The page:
Sherman Oaks News
Chabad Project Reapproved
By Ivetta Babadjanian
Jun 28, 2012 - 12:27:33 PM
Abend and his congregation rejoiced on Wednesday, June 27, as the City
Council re-approved the Chabad project to be constructed in Sherman Oaks
on Chandler Boulevard.
City Councilman Paul Koretz
The city council voted 10-0 in favor of the continuation for the
12,000-square-foot synagogue. Wednesday's meeting was much like the
meeting held the day before regarding the construction of the synagogue.
city's Planning and Land Use Management Committee (PLUM) voted in favor
of the expansion of a synagogue in Sherman Oaks on Tuesday.
The new building will accommodate
up to 200 worshipers and is about eight times the size of the former
building. The building will include a Hebrew school, synagogue, lecture
area and playground.
Residents were allowed to attend and speak up one-by-one in order to
share their viewpoint of the building's construction before the
councilmen placed their votes. Residents living near the Chandler Boulevard property spoke up about their opinions regarding the
synagogue. Julia Granovitz explained that the larger building is
necessary as the population of their worshipers grow. She said that her
daughter refused to go to Sabbath because she had to stand in the back. "Families should be able to sit together to pray,'' Granovitz told committee members.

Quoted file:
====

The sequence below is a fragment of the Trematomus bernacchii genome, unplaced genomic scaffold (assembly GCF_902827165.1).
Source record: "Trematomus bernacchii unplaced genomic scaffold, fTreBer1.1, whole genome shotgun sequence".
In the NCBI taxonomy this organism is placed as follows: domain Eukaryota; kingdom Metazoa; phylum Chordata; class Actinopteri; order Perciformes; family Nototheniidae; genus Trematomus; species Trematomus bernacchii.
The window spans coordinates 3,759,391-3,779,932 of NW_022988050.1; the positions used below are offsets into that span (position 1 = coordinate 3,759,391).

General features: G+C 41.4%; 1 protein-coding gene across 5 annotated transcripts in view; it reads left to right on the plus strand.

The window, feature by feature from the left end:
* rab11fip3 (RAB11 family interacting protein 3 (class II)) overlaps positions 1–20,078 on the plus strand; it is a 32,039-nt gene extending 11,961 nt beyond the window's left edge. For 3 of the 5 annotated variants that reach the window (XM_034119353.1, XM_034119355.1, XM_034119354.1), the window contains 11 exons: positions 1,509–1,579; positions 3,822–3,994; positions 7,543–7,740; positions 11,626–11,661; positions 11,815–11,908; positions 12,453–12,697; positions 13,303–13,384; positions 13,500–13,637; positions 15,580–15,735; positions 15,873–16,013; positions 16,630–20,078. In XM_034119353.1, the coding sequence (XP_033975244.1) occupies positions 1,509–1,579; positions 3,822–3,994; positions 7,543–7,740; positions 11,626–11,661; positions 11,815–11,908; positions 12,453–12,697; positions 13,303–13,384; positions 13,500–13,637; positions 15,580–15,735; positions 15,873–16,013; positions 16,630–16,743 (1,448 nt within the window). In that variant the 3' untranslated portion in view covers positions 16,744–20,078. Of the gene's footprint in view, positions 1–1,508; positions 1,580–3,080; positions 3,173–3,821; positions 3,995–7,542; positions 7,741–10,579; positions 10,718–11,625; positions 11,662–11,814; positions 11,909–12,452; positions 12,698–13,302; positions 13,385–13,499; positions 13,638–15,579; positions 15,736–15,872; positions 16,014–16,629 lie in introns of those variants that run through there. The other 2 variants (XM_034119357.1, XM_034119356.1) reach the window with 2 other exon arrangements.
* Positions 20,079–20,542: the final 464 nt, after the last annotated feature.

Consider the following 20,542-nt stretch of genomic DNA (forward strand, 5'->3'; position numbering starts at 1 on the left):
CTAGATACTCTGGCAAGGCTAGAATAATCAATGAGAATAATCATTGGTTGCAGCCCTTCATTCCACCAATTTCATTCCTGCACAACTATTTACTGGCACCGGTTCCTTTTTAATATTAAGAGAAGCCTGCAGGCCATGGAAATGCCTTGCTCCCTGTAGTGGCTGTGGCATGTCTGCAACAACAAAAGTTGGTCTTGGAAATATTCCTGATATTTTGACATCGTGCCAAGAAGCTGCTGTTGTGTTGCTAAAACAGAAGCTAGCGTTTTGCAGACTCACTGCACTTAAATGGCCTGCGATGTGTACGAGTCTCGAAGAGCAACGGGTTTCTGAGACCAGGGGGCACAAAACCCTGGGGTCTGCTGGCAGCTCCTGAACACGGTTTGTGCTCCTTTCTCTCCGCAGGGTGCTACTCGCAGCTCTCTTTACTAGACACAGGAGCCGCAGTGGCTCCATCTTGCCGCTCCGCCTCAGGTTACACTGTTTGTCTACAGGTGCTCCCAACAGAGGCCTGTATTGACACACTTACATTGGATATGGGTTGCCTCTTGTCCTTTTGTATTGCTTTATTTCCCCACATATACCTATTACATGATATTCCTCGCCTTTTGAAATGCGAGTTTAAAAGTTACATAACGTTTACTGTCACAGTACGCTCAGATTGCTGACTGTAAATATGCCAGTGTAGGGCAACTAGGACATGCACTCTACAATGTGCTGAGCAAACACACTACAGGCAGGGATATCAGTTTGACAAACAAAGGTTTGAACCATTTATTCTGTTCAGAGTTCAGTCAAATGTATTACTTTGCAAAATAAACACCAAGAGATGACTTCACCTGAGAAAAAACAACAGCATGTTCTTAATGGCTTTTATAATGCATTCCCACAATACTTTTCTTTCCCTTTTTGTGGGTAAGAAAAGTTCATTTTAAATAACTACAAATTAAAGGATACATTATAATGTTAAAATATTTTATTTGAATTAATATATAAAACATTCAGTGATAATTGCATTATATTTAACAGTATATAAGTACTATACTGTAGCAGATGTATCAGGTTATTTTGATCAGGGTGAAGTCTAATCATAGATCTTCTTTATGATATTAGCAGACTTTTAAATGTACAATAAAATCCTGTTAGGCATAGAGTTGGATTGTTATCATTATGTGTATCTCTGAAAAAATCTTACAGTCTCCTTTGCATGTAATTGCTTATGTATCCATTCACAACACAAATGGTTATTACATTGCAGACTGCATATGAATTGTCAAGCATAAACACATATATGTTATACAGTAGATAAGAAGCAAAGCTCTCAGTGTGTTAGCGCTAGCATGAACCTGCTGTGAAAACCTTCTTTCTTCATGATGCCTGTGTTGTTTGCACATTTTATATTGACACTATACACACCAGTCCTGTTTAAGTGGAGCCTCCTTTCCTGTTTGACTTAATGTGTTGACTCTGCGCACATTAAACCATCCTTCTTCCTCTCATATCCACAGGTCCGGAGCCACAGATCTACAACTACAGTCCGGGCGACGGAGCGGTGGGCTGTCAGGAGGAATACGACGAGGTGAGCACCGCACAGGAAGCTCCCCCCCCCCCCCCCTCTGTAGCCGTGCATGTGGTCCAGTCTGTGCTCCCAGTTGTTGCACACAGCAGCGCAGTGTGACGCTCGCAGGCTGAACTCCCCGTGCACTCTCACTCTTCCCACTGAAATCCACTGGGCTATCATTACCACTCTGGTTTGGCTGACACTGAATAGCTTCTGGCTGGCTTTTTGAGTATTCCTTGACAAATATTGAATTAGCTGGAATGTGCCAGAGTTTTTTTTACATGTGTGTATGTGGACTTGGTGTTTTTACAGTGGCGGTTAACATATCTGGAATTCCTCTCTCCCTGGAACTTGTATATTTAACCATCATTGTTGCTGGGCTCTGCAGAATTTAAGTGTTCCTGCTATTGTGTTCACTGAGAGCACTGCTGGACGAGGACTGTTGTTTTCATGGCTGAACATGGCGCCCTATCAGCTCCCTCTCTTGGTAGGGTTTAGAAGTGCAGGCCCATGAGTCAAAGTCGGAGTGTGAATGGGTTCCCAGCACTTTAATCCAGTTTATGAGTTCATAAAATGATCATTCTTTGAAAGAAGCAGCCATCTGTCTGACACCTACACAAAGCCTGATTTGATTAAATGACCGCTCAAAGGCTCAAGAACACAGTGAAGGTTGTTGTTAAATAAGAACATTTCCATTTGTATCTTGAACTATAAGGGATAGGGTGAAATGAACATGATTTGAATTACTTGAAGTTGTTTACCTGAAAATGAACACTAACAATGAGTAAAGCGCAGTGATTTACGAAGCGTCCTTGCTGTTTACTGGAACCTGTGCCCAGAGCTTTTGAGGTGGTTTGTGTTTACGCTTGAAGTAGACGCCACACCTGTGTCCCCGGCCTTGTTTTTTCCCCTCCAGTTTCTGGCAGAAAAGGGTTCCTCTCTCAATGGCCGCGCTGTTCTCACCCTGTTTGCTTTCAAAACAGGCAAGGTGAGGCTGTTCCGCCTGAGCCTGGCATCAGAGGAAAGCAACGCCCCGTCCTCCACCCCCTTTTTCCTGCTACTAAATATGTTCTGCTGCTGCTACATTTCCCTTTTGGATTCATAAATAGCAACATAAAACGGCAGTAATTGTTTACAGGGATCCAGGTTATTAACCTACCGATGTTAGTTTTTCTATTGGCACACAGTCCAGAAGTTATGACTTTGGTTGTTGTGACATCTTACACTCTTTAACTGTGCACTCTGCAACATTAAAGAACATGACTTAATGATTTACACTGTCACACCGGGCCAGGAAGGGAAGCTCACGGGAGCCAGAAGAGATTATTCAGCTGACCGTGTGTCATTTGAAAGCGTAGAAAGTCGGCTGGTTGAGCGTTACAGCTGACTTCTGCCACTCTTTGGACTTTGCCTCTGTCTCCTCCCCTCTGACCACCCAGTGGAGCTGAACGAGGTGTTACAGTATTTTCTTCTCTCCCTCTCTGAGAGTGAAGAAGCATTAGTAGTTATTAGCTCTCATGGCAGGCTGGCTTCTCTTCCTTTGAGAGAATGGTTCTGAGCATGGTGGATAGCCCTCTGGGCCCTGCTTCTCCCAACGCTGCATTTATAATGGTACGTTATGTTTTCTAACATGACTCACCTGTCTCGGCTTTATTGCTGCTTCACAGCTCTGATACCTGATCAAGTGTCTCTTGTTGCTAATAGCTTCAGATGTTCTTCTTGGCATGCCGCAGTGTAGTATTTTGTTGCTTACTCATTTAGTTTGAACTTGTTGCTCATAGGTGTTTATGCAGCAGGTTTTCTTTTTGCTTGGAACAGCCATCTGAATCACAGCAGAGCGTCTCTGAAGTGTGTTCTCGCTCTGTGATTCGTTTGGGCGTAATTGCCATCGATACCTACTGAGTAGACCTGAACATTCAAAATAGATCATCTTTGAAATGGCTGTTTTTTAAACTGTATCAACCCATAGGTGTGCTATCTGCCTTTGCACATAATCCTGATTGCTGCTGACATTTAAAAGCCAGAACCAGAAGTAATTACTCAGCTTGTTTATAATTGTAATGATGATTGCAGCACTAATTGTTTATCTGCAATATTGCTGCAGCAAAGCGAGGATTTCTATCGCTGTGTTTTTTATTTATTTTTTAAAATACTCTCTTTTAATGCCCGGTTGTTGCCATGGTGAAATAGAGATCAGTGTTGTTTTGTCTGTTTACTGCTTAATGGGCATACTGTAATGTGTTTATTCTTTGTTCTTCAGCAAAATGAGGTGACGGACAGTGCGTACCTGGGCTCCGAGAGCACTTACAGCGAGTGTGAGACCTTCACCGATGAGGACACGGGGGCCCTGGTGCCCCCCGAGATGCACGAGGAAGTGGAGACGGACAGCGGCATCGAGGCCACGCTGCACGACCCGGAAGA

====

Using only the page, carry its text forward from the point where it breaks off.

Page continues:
"Given that the project has largely been constructed... and has community support, this seems to be the correct way to
proceed," said City Councilman Paul Koretz, who currently represents the
Some residents found the building to be too
large for the residential area and feared the traffic it will bring into
their neighborhood. Rudy Nunez, who opposes the expansion, stated that she has no problem
with the growing presence of Orthodox in her community but she does have
a problem with the size of the temple. "I welcome them to my
neighborhood,'' said Nunez, who has lived on
Chandler Boulevard for 37 years. "But I oppose the size."
Those who opposed the plan appealed the council's
first approval of the project, which was granted. Thus, the council had
to reevaluate its decision and go through the process again of voting
whether or not the synagogue should be allowed to expand its former
Some have accused the decision of being influenced by backroom deals,
first with City Councilman Jack Weiss in 2007 when the building was
first approved, and again with the council's approval under the
influence of Koretz.
Koretz, who is running for re-election in Council District 5, has
denied these allegations and points out that he is going against Reznik
in the Bel Air development dispute.
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